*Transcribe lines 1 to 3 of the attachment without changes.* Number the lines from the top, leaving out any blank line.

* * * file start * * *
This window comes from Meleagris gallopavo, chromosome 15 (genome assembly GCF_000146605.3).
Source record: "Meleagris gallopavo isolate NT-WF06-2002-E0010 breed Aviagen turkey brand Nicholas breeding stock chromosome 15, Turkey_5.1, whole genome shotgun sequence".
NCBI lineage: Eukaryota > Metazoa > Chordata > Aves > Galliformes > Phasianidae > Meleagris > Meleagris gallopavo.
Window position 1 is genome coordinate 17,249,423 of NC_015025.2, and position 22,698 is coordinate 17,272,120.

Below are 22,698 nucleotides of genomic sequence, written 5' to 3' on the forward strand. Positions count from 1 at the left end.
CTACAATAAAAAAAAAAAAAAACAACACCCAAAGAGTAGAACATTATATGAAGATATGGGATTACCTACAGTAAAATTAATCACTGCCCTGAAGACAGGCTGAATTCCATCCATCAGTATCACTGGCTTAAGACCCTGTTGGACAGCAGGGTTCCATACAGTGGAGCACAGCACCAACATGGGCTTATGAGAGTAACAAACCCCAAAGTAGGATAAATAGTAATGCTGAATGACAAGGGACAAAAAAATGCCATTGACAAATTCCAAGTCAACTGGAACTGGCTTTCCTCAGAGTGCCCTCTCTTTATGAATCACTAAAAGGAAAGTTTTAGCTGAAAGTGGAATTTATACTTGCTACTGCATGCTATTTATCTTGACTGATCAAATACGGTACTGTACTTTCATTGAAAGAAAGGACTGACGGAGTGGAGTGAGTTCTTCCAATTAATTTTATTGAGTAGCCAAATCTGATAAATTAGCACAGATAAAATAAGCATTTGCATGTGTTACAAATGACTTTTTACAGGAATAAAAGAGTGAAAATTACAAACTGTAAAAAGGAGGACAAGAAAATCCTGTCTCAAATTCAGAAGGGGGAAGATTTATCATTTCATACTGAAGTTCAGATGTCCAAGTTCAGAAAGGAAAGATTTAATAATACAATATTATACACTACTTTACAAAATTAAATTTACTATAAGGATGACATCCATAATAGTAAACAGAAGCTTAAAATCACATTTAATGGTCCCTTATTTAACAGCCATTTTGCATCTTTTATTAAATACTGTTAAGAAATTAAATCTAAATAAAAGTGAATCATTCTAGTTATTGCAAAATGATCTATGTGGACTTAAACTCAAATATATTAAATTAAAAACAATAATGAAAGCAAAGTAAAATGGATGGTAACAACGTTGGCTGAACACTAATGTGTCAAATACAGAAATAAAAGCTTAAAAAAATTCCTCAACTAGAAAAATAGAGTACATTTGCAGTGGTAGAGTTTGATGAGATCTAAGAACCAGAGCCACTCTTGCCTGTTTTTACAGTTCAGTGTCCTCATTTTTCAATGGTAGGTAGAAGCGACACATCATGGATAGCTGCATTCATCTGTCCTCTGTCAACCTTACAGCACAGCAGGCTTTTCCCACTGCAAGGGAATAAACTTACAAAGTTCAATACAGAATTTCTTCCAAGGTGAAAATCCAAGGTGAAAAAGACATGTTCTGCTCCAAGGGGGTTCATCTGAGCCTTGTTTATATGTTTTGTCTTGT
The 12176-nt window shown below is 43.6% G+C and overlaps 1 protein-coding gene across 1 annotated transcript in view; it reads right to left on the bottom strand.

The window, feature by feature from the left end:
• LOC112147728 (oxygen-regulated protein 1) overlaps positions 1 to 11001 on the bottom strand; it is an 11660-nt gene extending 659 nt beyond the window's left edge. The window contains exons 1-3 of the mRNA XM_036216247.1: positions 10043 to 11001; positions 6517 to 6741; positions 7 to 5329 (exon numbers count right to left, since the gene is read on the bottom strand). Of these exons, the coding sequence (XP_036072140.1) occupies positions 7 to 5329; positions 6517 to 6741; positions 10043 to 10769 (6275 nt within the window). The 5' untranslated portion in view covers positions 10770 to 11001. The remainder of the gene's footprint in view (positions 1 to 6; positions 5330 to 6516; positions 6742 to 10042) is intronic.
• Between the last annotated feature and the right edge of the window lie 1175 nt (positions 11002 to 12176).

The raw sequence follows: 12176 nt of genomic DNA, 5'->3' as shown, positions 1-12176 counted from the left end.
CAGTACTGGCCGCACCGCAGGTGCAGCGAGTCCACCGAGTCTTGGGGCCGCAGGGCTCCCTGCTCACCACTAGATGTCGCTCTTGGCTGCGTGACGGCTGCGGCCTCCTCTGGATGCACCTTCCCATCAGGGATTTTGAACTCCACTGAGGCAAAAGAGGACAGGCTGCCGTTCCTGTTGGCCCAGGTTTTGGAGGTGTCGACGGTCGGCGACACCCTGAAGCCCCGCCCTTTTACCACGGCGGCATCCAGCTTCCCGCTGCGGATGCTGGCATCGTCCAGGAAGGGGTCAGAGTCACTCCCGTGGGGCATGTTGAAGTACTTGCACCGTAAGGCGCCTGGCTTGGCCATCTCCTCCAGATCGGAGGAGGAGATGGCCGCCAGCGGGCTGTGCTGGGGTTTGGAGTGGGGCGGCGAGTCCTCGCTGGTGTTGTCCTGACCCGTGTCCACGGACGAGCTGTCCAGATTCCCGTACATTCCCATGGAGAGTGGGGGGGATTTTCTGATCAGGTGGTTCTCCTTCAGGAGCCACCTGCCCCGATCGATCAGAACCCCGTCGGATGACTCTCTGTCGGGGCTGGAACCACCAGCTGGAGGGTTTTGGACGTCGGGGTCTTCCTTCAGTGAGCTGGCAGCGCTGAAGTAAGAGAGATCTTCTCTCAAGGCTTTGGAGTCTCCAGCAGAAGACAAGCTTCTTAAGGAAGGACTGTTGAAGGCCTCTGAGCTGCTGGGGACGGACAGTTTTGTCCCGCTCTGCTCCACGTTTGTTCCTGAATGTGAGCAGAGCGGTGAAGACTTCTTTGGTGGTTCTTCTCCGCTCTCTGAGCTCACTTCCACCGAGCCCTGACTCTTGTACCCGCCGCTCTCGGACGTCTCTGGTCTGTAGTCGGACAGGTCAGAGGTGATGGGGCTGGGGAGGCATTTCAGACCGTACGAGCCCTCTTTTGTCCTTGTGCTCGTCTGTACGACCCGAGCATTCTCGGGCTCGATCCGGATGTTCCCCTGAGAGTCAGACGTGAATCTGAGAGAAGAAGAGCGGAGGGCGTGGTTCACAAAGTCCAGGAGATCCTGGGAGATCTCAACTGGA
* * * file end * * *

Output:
This window comes from Meleagris gallopavo, chromosome 15 (genome assembly GCF_000146605.3).
Source record: "Meleagris gallopavo isolate NT-WF06-2002-E0010 breed Aviagen turkey brand Nicholas breeding stock chromosome 15, Turkey_5.1, whole genome shotgun sequence".
NCBI lineage: Eukaryota > Metazoa > Chordata > Aves > Galliformes > Phasianidae > Meleagris > Meleagris gallopavo.